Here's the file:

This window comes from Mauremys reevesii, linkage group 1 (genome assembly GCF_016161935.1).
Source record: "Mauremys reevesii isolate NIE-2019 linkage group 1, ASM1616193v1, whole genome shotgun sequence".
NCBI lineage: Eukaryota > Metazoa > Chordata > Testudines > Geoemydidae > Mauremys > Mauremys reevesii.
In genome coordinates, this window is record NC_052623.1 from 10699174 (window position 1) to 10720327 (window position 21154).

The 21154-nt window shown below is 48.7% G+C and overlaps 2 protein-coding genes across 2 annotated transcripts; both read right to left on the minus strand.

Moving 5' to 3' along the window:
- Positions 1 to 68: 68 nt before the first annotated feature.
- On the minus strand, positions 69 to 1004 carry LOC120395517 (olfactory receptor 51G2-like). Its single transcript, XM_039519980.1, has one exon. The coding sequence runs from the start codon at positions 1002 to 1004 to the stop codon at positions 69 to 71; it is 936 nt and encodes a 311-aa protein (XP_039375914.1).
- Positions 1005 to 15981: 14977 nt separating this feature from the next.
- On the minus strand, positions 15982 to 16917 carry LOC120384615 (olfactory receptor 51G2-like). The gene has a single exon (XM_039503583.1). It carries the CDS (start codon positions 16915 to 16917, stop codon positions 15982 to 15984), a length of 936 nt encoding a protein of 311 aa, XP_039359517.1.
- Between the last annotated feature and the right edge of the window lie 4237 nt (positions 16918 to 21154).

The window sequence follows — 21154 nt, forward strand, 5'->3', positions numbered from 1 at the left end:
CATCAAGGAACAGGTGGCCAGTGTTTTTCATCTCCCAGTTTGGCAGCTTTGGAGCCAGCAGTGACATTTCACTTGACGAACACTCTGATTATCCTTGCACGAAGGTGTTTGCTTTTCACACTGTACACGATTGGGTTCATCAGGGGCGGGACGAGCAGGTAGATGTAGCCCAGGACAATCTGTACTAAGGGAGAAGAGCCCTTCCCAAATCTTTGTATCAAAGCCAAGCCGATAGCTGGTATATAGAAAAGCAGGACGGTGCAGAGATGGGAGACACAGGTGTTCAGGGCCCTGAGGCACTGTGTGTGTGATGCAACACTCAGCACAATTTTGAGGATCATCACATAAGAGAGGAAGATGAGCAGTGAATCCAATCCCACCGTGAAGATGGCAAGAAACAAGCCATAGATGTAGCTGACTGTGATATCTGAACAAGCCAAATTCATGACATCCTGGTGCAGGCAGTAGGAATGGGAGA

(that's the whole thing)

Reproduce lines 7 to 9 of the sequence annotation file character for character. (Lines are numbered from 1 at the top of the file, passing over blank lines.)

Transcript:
- Positions 1 to 68: 68 nt before the first annotated feature.
- On the minus strand, positions 69 to 1004 carry LOC120395517 (olfactory receptor 51G2-like). Its single transcript, XM_039519980.1, has one exon. The coding sequence runs from the start codon at positions 1002 to 1004 to the stop codon at positions 69 to 71; it is 936 nt and encodes a 311-aa protein (XP_039375914.1).
- Positions 1005 to 15981: 14977 nt separating this feature from the next.